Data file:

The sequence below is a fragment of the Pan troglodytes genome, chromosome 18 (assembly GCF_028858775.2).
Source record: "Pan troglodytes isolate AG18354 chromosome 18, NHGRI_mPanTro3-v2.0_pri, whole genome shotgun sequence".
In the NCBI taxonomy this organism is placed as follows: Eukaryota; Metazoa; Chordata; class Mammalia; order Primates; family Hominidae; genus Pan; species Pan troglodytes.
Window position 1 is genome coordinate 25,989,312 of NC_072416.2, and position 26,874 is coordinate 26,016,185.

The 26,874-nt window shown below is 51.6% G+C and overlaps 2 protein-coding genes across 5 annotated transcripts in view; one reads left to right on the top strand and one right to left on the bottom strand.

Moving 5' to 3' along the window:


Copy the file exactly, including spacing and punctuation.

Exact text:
The sequence below is a fragment of the Pan troglodytes genome, chromosome 18 (assembly GCF_028858775.2).
Source record: "Pan troglodytes isolate AG18354 chromosome 18, NHGRI_mPanTro3-v2.0_pri, whole genome shotgun sequence".
In the NCBI taxonomy this organism is placed as follows: Eukaryota; Metazoa; Chordata; class Mammalia; order Primates; family Hominidae; genus Pan; species Pan troglodytes.
Window position 1 is genome coordinate 25,989,312 of NC_072416.2, and position 26,874 is coordinate 26,016,185.

The 26,874-nt window shown below is 51.6% G+C and overlaps 2 protein-coding genes across 5 annotated transcripts in view; one reads left to right on the top strand and one right to left on the bottom strand.

Moving 5' to 3' along the window: